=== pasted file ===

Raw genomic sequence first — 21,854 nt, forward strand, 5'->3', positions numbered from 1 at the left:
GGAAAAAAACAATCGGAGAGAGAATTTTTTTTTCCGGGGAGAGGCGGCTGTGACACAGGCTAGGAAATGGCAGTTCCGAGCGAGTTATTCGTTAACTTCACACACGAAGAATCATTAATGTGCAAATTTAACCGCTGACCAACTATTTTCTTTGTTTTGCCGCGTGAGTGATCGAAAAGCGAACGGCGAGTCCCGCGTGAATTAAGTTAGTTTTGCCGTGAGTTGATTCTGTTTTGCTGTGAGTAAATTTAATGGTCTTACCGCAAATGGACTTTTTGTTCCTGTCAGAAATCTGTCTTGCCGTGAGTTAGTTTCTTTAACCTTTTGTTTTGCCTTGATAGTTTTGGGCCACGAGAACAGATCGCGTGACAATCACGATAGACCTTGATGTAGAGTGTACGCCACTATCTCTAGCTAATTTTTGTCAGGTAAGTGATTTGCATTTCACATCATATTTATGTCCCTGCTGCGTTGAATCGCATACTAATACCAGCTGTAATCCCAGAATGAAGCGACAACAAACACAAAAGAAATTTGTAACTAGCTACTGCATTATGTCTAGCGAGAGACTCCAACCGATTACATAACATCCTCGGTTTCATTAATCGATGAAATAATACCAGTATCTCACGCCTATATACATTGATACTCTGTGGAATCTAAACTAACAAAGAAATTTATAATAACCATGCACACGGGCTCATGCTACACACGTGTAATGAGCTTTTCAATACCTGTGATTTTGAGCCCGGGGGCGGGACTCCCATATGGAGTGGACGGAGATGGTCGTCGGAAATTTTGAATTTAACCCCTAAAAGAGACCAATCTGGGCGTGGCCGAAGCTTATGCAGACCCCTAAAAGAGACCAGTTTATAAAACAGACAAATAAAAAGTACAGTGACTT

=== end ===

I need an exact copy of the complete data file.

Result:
Raw genomic sequence first — 21,854 nt, forward strand, 5'->3', positions numbered from 1 at the left:
GGAAAAAAACAATCGGAGAGAGAATTTTTTTTTCCGGGGAGAGGCGGCTGTGACACAGGCTAGGAAATGGCAGTTCCGAGCGAGTTATTCGTTAACTTCACACACGAAGAATCATTAATGTGCAAATTTAACCGCTGACCAACTATTTTCTTTGTTTTGCCGCGTGAGTGATCGAAAAGCGAACGGCGAGTCCCGCGTGAATTAAGTTAGTTTTGCCGTGAGTTGATTCTGTTTTGCTGTGAGTAAATTTAATGGTCTTACCGCAAATGGACTTTTTGTTCCTGTCAGAAATCTGTCTTGCCGTGAGTTAGTTTCTTTAACCTTTTGTTTTGCCTTGATAGTTTTGGGCCACGAGAACAGATCGCGTGACAATCACGATAGACCTTGATGTAGAGTGTACGCCACTATCTCTAGCTAATTTTTGTCAGGTAAGTGATTTGCATTTCACATCATATTTATGTCCCTGCTGCGTTGAATCGCATACTAATACCAGCTGTAATCCCAGAATGAAGCGACAACAAACACAAAAGAAATTTGTAACTAGCTACTGCATTATGTCTAGCGAGAGACTCCAACCGATTACATAACATCCTCGGTTTCATTAATCGATGAAATAATACCAGTATCTCACGCCTATATACATTGATACTCTGTGGAATCTAAACTAACAAAGAAATTTATAATAACCATGCACACGGGCTCATGCTACACACGTGTAATGAGCTTTTCAATACCTGTGATTTTGAGCCCGGGGGCGGGACTCCCATATGGAGTGGACGGAGATGGTCGTCGGAAATTTTGAATTTAACCCCTAAAAGAGACCAATCTGGGCGTGGCCGAAGCTTATGCAGACCCCTAAAAGAGACCAGTTTATAAAACAGACAAATAAAAAGTACAGTGACTT